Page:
Wherever you find an algorithm at play on the Internet, there’s a good chance that some people (read: a lot of people) will try to game the system. On some level, this is nothing more than strategy. This is where we find all sorts of perfectly permissible search engine optimization techniques. And then you’ve got the “black hat SEO” people who try to exploit the system for their own benefit.
Google inevitably catches on their antics, adjusting its search algorithm accordingly, and lays the smack down with a new update. That’s how so many people came to despise penguins and pandas so much. That’s just the name of the game and the cycle just keeps renewing itself. The exact same thing happens with social media.
And no conversation about social media would be complete without at least some mention of Facebook. Way back in the before times, Facebook’s news feed was simply arranged in reverse chronological order. It was utterly a level playing field that you couldn’t really game, because the newest updates would always display at the top. And then the algorithm kicked in.
Brands and businesses had to adapt their strategy accordingly. Then, Facebook decided to severely limit the reach of business pages, totally screwing you over and almost turning the platform into a pay-to-play kind of scenario. But they said that if your posts get good engagement, then they’d naturally filter back into the news feed for the people who “like” or “follow” your page.
That’s good, right?
Well, it didn’t take long before marketers (and bloggers and everyone else) started to game the system to up their engagement numbers. That’s why at the end of 2017, Facebook announced that they’re fighting back against what they call “engagement bait.”
Just as they cracked down on clickbait titles — you won’t believe what happens next! — they are doing the same thing with posts that try to “bait” Facebook users into engaging with a post that they otherwise wouldn’t have.
This “engagement bait” takes on five different forms.
- Vote Baiting: You’ve surely seen this on Facebook. A number of options are shown in an image with different reactions (like, love, wow, etc.) associated with each one. You’re then encouraged to “vote” on which one you prefer using the corresponding reaction.
- React Baiting: This is very similar to vote baiting, except it usually gets the user to self-identify as being part of one group or the other. If you share a post about pet lovers, you might say “like if you’re a cat person and love if you’re a dog person.”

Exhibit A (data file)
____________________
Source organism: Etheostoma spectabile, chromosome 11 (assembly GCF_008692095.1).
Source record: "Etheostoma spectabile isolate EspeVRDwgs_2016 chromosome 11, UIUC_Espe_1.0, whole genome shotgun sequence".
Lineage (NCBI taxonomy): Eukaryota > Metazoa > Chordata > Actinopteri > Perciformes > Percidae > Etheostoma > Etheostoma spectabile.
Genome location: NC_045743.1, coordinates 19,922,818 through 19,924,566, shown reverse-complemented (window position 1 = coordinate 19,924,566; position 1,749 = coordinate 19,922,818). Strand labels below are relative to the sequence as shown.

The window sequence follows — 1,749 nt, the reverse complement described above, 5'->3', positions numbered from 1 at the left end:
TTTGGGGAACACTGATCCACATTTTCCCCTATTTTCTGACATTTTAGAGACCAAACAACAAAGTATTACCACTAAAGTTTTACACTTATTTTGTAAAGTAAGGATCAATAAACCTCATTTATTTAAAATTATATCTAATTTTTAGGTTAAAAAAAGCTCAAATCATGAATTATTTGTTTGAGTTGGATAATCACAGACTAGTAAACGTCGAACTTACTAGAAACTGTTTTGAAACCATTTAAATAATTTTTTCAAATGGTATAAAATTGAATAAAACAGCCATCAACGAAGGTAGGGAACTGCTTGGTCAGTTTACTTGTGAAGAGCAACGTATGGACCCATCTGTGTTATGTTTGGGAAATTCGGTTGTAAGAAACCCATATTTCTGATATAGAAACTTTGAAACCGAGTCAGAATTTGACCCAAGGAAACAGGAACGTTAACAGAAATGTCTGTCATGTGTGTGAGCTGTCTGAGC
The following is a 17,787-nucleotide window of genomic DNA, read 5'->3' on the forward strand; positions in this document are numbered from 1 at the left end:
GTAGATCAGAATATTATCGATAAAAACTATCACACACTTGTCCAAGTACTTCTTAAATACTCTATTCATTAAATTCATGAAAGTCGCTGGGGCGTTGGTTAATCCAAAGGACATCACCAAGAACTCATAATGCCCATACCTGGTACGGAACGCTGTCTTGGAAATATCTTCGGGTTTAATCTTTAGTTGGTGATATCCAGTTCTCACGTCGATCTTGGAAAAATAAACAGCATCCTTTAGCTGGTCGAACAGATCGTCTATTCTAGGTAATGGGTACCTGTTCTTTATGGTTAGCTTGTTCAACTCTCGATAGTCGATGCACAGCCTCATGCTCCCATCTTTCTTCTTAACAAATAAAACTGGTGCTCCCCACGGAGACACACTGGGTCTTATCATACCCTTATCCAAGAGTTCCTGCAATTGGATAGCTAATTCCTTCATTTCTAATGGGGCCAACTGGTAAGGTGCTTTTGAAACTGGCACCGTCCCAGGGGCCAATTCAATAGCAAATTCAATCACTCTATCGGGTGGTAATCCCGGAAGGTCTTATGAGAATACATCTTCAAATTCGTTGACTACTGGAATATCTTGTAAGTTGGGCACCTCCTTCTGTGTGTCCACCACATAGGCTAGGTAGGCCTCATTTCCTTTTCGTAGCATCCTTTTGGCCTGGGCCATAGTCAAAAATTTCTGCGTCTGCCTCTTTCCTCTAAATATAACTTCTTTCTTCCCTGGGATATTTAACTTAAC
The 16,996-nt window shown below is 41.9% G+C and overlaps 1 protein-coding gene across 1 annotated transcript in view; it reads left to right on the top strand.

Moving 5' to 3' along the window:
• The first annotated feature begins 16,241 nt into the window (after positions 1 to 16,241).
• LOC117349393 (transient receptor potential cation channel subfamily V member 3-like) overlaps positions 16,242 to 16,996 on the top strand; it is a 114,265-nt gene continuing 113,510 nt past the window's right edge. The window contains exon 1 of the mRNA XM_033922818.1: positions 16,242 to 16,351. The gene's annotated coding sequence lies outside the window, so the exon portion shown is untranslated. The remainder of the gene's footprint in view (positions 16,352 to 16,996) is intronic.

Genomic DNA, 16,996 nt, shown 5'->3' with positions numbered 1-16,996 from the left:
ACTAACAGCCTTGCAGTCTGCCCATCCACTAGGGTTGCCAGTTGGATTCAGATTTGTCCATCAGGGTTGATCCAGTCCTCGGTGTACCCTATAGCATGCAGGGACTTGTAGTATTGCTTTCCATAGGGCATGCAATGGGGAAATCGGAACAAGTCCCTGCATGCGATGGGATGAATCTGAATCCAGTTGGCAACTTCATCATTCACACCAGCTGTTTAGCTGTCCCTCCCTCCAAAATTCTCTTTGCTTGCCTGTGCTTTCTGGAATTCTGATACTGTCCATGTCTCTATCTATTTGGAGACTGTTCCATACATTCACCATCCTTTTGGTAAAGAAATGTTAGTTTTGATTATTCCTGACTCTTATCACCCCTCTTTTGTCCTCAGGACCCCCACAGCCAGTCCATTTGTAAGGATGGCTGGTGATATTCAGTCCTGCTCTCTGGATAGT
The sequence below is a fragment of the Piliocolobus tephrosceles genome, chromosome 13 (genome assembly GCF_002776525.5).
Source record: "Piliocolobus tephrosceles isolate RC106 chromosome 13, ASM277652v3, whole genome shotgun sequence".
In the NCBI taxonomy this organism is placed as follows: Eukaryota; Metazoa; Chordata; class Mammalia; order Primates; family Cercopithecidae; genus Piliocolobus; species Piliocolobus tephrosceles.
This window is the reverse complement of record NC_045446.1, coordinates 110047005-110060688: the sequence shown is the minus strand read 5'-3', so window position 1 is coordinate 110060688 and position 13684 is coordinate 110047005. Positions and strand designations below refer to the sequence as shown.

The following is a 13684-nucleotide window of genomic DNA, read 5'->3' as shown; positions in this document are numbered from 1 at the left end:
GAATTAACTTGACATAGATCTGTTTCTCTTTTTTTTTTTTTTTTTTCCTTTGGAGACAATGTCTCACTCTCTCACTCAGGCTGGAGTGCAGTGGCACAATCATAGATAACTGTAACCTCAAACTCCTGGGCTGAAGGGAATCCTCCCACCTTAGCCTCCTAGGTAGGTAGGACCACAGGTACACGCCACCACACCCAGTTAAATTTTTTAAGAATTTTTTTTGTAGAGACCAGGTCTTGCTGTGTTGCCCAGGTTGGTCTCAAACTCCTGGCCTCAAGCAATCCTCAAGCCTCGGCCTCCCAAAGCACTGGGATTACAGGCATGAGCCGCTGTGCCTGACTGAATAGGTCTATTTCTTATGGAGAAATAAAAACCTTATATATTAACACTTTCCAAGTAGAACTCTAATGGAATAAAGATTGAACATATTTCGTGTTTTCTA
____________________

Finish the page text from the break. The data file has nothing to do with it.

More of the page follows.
- Share Baiting: Most commonly used in contests, this is where you might require a user to share a post in order to enter your giveaway. “Share this post with a friend for a chance to win.”
- Tag Baiting: This is where you explicitly ask Facebook users to “tag a friend” either in an image or in the comments. “Tag a friend who could probably lose a few pounds.”
- Comment Baiting: Generating comments on your posts are good when those comments are authentic. Comment baiting, on the other hand, is when you already tell people to leave a specific comment for no real reason in particular. “Comment with OH YEAH if you’re looking forward to the weekend.”
Basically, Facebook is saying that you shouldn’t try to trick users into using the platform in ways that it wasn’t intended. There’s no real reason why a “sushi” could be represented by a “sad” face, while “fried chicken” could be represented by a “wow” face. On the other hand, if users provide an authentic reaction to your post, that is perfectly valid engagement. You might share some news about your company, for example, and ask what people think. If they’re impressed, they might use the “wow” face. If they dislike what you’re doing, they might use the “angry” face.
Facebook says that pages that “use engagement bait tactics in their posts should expect their reach on these posts to decrease.” Instead, you’re encouraged to “focus on posting relevant and meaningful stories that do not use engagement bait tactics.”
If you want to take advantage of Facebook’s benefits, you have to be willing to play by their rules. This may ultimately be better for users in the long run, but if nothing else, it once again demonstrates that you shouldn’t build your business on rented land if you want to have full control over how your content is distributed and consumed.